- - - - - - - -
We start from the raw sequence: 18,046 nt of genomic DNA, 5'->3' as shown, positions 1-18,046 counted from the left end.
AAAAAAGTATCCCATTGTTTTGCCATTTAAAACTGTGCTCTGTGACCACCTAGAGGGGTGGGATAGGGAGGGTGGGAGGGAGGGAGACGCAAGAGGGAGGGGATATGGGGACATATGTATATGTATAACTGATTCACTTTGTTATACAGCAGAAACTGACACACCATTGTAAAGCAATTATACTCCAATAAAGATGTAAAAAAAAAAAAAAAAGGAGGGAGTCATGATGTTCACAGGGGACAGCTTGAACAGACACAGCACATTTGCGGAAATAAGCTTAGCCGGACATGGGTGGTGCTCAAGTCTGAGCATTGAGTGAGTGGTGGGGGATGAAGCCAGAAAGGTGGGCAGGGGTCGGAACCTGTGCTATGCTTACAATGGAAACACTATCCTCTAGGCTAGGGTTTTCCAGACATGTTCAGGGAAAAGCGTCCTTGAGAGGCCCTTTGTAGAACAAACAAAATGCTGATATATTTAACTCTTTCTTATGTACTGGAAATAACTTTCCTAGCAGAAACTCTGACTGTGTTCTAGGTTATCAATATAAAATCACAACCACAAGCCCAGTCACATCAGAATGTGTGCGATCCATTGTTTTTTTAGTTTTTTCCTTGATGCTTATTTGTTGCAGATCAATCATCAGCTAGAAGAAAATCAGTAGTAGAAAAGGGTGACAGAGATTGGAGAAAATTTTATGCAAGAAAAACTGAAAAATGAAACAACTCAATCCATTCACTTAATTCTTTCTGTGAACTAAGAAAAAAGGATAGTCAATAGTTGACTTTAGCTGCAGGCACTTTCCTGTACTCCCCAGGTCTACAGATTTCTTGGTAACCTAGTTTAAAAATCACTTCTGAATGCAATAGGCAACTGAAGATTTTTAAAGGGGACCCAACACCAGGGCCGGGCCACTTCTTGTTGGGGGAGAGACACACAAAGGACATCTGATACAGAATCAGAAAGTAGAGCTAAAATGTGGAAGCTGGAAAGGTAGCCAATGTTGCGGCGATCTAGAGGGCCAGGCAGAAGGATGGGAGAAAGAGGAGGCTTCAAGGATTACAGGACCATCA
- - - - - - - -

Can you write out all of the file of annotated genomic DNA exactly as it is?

We start from the raw sequence: 18,046 nt of genomic DNA, 5'->3' as shown, positions 1-18,046 counted from the left end.
AAAAAAGTATCCCATTGTTTTGCCATTTAAAACTGTGCTCTGTGACCACCTAGAGGGGTGGGATAGGGAGGGTGGGAGGGAGGGAGACGCAAGAGGGAGGGGATATGGGGACATATGTATATGTATAACTGATTCACTTTGTTATACAGCAGAAACTGACACACCATTGTAAAGCAATTATACTCCAATAAAGATGTAAAAAAAAAAAAAAAAGGAGGGAGTCATGATGTTCACAGGGGACAGCTTGAACAGACACAGCACATTTGCGGAAATAAGCTTAGCCGGACATGGGTGGTGCTCAAGTCTGAGCATTGAGTGAGTGGTGGGGGATGAAGCCAGAAAGGTGGGCAGGGGTCGGAACCTGTGCTATGCTTACAATGGAAACACTATCCTCTAGGCTAGGGTTTTCCAGACATGTTCAGGGAAAAGCGTCCTTGAGAGGCCCTTTGTAGAACAAACAAAATGCTGATATATTTAACTCTTTCTTATGTACTGGAAATAACTTTCCTAGCAGAAACTCTGACTGTGTTCTAGGTTATCAATATAAAATCACAACCACAAGCCCAGTCACATCAGAATGTGTGCGATCCATTGTTTTTTTAGTTTTTTCCTTGATGCTTATTTGTTGCAGATCAATCATCAGCTAGAAGAAAATCAGTAGTAGAAAAGGGTGACAGAGATTGGAGAAAATTTTATGCAAGAAAAACTGAAAAATGAAACAACTCAATCCATTCACTTAATTCTTTCTGTGAACTAAGAAAAAAGGATAGTCAATAGTTGACTTTAGCTGCAGGCACTTTCCTGTACTCCCCAGGTCTACAGATTTCTTGGTAACCTAGTTTAAAAATCACTTCTGAATGCAATAGGCAACTGAAGATTTTTAAAGGGGACCCAACACCAGGGCCGGGCCACTTCTTGTTGGGGGAGAGACACACAAAGGACATCTGATACAGAATCAGAAAGTAGAGCTAAAATGTGGAAGCTGGAAAGGTAGCCAATGTTGCGGCGATCTAGAGGGCCAGGCAGAAGGATGGGAGAAAGAGGAGGCTTCAAGGATTACAGGACCATCA